Find out about the physical and chemical properties of the ocean and explore the ocean’s role in transporting heat, water, salt and carbon around the Earth.
This resource provides explanations of the key concepts encountered when exploring the ocean in action – the ‘basics’ that every student should understand.
- Ocean current
- Earth systems
- Carbon cycle
- Carbon dioxide
The ocean is a continuous body of salty water covering two-thirds of our planet. Five main regions of the ocean have been given the names Pacific, Atlantic, Indian, Arctic and Southern Oceans.
Smaller parts of the larger oceans are named seas, such as the Tasman Sea between New Zealand and Australia. Other seas are almost surrounded by land but are still connected to an ocean.
The study of the physical, chemical and biological processes of the ocean. Scientists who study these aspects of the ocean are called oceanographers.
Seawater contains chemicals that make it different to freshwater. It has important properties that vary from place to place – for example, parts of the ocean are more or less salty, warmer or cooler.
Salinity is a measure of the saltiness of seawater. It is caused mostly by the chemical sodium chloride. Salinity is an important property – salt makes seawater denser than freshwater.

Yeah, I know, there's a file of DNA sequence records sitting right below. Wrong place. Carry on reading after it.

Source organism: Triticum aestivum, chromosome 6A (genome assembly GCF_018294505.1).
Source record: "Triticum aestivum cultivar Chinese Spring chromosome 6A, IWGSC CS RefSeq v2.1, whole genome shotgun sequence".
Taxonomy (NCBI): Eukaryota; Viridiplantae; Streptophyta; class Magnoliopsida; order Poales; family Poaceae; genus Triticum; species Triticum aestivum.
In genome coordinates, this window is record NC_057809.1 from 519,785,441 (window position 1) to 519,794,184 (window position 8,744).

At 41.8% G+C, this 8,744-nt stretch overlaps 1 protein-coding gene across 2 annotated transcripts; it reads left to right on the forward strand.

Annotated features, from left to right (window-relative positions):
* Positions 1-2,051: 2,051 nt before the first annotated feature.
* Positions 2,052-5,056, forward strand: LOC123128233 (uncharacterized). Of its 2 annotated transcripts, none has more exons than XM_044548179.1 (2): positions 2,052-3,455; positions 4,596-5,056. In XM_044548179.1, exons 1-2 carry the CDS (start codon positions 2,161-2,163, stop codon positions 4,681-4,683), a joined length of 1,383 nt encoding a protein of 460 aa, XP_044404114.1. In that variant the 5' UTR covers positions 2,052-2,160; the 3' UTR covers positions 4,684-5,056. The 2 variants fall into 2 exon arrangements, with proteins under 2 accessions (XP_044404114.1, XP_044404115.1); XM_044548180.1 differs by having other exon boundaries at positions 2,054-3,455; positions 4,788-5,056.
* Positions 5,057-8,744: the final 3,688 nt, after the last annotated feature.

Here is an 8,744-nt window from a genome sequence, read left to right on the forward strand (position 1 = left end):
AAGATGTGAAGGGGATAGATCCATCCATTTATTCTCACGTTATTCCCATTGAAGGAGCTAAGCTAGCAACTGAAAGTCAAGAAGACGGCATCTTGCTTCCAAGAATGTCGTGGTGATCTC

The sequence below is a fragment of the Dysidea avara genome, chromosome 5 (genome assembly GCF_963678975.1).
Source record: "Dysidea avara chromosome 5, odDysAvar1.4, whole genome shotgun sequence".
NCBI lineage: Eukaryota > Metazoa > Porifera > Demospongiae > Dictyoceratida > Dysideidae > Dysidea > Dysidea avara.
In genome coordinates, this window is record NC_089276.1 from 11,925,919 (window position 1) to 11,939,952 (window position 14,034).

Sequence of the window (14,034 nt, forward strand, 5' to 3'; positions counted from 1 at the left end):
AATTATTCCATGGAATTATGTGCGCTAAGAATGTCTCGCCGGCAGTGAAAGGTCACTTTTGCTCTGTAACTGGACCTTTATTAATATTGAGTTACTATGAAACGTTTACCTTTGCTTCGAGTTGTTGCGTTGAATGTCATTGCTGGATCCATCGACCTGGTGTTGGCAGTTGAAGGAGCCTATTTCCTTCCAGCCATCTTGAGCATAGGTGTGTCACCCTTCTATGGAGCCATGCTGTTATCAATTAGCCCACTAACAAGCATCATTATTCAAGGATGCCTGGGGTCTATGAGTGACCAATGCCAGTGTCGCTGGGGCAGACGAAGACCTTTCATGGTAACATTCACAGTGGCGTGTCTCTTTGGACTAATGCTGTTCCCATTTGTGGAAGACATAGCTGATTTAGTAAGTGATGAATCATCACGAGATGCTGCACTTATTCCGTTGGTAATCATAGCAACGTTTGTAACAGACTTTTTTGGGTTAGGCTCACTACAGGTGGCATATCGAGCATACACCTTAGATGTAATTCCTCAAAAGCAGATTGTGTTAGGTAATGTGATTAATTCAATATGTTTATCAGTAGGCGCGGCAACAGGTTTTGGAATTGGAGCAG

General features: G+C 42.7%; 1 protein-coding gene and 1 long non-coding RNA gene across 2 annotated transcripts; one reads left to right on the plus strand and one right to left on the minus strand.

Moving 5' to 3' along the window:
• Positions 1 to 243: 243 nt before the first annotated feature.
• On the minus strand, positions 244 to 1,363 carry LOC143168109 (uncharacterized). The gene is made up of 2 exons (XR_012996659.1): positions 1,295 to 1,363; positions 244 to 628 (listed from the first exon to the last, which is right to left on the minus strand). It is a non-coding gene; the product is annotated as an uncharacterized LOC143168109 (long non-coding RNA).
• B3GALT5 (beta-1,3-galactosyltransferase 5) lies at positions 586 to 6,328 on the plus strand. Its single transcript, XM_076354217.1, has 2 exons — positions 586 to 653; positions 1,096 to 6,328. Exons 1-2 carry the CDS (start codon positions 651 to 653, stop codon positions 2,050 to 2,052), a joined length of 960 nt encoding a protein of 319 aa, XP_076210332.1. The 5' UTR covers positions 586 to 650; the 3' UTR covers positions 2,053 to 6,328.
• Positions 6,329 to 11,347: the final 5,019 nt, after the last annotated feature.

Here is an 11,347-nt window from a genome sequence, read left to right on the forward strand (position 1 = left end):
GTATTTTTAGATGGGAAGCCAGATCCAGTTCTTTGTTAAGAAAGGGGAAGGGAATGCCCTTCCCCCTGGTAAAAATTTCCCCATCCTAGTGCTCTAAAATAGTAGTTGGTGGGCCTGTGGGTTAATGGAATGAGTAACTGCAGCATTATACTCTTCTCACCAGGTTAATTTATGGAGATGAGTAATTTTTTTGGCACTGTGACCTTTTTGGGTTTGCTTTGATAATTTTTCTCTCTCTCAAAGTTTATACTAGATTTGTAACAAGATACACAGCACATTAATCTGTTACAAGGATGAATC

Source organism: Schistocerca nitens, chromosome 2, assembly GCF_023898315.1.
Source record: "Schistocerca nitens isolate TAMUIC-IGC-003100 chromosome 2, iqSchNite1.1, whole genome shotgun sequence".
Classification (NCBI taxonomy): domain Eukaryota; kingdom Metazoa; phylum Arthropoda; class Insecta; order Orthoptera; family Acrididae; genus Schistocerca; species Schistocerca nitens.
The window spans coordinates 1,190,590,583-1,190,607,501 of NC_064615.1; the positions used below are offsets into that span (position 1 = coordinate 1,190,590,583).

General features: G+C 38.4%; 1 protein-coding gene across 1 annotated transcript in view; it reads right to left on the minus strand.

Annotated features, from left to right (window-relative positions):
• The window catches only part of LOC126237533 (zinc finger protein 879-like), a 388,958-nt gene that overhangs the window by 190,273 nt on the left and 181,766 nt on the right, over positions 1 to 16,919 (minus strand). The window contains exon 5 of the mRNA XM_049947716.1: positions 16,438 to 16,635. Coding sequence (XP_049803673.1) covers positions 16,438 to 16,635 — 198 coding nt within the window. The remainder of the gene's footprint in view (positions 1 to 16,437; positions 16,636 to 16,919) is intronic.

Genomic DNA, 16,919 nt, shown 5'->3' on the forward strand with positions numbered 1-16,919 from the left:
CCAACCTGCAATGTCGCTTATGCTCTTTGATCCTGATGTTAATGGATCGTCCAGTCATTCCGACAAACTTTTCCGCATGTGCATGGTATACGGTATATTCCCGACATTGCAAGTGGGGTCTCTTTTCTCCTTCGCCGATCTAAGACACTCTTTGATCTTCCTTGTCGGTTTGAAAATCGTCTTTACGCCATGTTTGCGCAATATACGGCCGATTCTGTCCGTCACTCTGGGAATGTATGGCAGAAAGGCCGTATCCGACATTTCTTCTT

There are two main causes for the large-scale movements of ocean water called currents. Surface currents are mostly pushed by the wind. Deep currents are caused by changes in the density of the water.
The Earth functions as a dynamic system of many interrelated parts. There are 4 main subsystems – the hydrosphere (water), atmosphere (air), geosphere (solid Earth) and biosphere (living things).
Carbon is a chemical element vital to all living things and is also present in many non-living things. Carbon circulates around the planet in what is called the carbon cycle. It moves through the carbon cycle in stops and starts. An individual atom might pass through plants, animals and the atmosphere in a matter of days, yet stay trapped in rocks for millions of years.
Carbon dioxide is a gas that plays an important part in the carbon cycle. It makes up just 0.004% of the atmosphere, yet with the more abundant water vapour, it soaks up infrared radiation (heat) from the Earth’s surface and stops it from escaping into space.
Density is a measure of how tightly a certain amount of matter is packed into a given volume. The more the matter is packed in, the higher the density. Density can be calculated by dividing an object’s mass by its volume.